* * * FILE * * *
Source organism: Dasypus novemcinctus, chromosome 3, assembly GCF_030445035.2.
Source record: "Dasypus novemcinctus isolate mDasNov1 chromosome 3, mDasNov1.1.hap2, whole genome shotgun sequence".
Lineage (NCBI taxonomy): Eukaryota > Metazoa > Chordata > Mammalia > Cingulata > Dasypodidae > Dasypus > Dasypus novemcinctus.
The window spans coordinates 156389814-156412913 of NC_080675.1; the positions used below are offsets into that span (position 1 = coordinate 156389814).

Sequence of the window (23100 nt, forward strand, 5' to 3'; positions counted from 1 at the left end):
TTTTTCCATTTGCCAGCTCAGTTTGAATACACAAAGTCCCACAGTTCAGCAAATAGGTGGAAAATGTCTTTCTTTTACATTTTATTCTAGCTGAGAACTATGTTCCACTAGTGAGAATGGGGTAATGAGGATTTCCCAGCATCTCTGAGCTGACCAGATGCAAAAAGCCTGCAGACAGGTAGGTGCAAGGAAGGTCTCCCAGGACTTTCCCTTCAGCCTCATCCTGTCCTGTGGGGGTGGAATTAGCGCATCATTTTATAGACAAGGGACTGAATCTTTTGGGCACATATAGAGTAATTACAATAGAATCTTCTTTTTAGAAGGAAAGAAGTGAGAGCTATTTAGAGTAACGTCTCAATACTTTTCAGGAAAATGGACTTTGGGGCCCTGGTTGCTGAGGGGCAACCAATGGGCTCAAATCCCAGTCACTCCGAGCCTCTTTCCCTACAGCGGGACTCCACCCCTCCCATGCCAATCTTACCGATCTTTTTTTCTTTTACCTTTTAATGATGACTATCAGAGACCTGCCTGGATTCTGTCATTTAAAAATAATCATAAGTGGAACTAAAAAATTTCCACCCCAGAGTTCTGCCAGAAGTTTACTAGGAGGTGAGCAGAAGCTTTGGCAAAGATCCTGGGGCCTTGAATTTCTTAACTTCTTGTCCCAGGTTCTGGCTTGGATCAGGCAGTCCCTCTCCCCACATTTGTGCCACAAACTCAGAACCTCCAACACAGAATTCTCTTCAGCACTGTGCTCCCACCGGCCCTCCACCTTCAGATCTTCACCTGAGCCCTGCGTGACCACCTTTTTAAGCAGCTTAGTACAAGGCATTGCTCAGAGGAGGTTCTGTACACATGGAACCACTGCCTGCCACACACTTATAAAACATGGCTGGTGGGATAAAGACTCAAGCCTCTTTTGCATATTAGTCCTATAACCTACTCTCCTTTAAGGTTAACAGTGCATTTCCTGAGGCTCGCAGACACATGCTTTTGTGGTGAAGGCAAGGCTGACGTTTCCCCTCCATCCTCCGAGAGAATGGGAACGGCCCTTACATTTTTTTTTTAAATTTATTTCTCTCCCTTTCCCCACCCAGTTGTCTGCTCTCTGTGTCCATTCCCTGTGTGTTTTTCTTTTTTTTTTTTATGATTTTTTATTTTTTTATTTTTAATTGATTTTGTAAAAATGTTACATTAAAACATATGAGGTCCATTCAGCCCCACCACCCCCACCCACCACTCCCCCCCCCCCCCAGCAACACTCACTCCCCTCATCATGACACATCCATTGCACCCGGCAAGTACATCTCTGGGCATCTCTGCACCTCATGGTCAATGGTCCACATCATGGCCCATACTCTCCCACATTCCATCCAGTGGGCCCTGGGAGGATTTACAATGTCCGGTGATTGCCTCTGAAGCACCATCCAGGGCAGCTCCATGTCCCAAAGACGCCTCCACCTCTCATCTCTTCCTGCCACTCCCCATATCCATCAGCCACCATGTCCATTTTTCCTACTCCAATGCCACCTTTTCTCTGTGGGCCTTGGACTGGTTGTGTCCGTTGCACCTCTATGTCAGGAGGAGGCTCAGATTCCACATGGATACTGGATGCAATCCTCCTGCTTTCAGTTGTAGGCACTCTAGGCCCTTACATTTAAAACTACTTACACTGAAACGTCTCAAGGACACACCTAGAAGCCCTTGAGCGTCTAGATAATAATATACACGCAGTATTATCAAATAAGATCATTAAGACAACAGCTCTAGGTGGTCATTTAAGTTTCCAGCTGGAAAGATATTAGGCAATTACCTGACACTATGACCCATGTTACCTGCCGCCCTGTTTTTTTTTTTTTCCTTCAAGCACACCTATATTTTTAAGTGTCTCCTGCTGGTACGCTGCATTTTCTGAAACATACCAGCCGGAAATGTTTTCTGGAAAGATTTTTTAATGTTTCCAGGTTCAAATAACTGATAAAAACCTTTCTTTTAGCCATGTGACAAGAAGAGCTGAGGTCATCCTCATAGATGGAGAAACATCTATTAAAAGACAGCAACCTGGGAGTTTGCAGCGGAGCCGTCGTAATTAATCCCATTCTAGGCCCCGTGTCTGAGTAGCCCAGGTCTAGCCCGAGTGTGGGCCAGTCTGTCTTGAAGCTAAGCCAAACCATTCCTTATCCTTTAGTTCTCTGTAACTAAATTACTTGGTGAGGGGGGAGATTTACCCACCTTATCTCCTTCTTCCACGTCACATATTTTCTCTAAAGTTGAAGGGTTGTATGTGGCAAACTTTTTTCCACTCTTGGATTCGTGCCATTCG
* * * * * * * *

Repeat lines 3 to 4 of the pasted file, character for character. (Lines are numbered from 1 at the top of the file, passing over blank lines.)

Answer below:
Lineage (NCBI taxonomy): Eukaryota > Metazoa > Chordata > Mammalia > Cingulata > Dasypodidae > Dasypus > Dasypus novemcinctus.
The window spans coordinates 156389814-156412913 of NC_080675.1; the positions used below are offsets into that span (position 1 = coordinate 156389814).